Irish patients are less likely to be given the fresh hope offered by taking part in a clinical trial testing new treatments for illnesses such as cancer than those in other similar countries.
A new survey shows Ireland carried out fewer clinical trials overseen by drug companies between 2013 and 2021 than Finland and Denmark whose populations and wealth are similar to ours.
There were 2,290 interventional clinical trials during that time in the three countries, with 18pc administered here compared to 29pc in Finland and 53pc in Denmark.
There was a drop in clinical trials in all three countries in 2019 and 2020 due to Covid-19, the Irish Pharmaceutical and Healthcare Association (IPHA), which carried out the survey, said.
Oncologist Professor Ray McDermott, who is clinical lead at Cancer Trials Ireland, said: “The National Cancer Strategy has set a target of 6pc of people diagnosed with cancer to be on a clinical trial. Currently, we are at 2pc.
“The public is very positively disposed towards trials and their benefits, and we need to harness this enthusiasm. To get to where we need to be, we need to understand where we are.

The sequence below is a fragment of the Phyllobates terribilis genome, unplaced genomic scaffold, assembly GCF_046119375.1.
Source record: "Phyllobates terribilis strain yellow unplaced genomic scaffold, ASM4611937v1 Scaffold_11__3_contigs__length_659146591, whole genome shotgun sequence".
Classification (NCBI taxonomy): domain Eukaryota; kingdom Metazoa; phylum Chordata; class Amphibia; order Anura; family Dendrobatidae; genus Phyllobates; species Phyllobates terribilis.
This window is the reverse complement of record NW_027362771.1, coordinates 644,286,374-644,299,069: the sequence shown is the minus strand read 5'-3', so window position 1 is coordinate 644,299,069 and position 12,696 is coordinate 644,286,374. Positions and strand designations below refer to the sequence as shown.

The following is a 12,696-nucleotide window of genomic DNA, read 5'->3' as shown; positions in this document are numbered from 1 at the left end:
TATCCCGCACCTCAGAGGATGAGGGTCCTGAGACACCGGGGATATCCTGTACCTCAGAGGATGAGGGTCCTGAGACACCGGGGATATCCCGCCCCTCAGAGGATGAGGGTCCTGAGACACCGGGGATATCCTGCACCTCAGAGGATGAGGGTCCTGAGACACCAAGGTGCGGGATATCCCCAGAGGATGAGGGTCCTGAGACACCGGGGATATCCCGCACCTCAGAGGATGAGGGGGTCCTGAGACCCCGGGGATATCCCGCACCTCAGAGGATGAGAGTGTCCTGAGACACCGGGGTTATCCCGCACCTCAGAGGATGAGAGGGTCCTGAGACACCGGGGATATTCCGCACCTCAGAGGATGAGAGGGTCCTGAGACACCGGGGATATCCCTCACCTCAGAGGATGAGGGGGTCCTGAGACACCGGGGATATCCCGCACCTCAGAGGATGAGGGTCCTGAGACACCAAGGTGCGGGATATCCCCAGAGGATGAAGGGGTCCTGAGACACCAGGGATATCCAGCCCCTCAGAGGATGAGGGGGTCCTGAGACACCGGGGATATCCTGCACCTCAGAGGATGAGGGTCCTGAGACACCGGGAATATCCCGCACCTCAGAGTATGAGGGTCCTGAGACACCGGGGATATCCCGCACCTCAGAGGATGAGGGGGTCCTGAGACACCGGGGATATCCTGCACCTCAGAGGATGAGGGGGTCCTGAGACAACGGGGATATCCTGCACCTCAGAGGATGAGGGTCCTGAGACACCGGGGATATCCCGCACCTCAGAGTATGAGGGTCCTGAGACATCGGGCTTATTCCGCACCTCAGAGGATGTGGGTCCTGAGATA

“The Department of Health needs to audit our cancer research capacity within hospitals and use this to inform an implementation plan to deliver on the 6pc target.
“It is my view that we will likely need to at least double current levels of funding, staffing and resourcing, and this audit will help to confirm what’s required.”
A survey conducted by Cancer Trials Ireland found that 60pc of people would be willing to participate in a clinical trial, up from 48pc in 2020 and rising to 79pc if the person themselves was very ill.
Rebecca Cramp, director of code and regulatory affairs at the IPHA, said Ireland should aim to be a leader in clinical trials in Europe.
“This survey shows we are some distance off from realising that goal
“Through the model clinical trial agreement, we have moved to standardise the approach to conducting clinical research.
“Standardisation means speed – the number of rounds of discussion and review for contracts should be reduced.
“That, in turn, should reduce the administrative and financial burden for hospitals and companies,” Ms Cramp said.
“It should cut the time needed to start clinical trials, making us more competitive in attracting trials.
“But these measures, on their own, won’t be enough.”
The organisation wants the health service to standardise clinical trial start-up requirements – including data protection impact assessments – along with timelines for hospitals.
They should designate specific clinical trial signatories in each hospital with a standard sign-off process, appoint a permanent clinical research nurse post for each teaching hospital, and ring-fence clinical trial funding and working time for multidisciplinary research. There should also be protected dedicated research time.